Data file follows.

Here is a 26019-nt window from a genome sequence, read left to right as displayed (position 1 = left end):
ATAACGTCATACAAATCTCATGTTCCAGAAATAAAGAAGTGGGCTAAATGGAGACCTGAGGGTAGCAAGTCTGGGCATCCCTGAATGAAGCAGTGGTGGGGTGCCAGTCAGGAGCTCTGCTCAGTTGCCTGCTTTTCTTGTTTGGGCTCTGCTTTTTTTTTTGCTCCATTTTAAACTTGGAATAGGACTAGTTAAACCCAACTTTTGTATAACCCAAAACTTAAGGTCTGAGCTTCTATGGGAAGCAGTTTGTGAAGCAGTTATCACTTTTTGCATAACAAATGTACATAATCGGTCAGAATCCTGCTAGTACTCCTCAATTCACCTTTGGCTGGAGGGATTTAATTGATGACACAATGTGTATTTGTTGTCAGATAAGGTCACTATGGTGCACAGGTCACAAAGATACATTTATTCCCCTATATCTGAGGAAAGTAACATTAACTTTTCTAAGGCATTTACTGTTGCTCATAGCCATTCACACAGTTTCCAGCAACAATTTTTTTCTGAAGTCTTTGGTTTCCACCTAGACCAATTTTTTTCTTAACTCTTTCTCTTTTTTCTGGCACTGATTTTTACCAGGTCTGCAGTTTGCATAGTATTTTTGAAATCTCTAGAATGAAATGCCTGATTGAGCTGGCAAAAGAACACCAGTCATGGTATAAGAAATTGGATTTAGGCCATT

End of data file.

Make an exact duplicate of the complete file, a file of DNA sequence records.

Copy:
Here is a 26019-nt window from a genome sequence, read left to right as displayed (position 1 = left end):
ATAACGTCATACAAATCTCATGTTCCAGAAATAAAGAAGTGGGCTAAATGGAGACCTGAGGGTAGCAAGTCTGGGCATCCCTGAATGAAGCAGTGGTGGGGTGCCAGTCAGGAGCTCTGCTCAGTTGCCTGCTTTTCTTGTTTGGGCTCTGCTTTTTTTTTTGCTCCATTTTAAACTTGGAATAGGACTAGTTAAACCCAACTTTTGTATAACCCAAAACTTAAGGTCTGAGCTTCTATGGGAAGCAGTTTGTGAAGCAGTTATCACTTTTTGCATAACAAATGTACATAATCGGTCAGAATCCTGCTAGTACTCCTCAATTCACCTTTGGCTGGAGGGATTTAATTGATGACACAATGTGTATTTGTTGTCAGATAAGGTCACTATGGTGCACAGGTCACAAAGATACATTTATTCCCCTATATCTGAGGAAAGTAACATTAACTTTTCTAAGGCATTTACTGTTGCTCATAGCCATTCACACAGTTTCCAGCAACAATTTTTTTCTGAAGTCTTTGGTTTCCACCTAGACCAATTTTTTTCTTAACTCTTTCTCTTTTTTCTGGCACTGATTTTTACCAGGTCTGCAGTTTGCATAGTATTTTTGAAATCTCTAGAATGAAATGCCTGATTGAGCTGGCAAAAGAACACCAGTCATGGTATAAGAAATTGGATTTAGGCCATT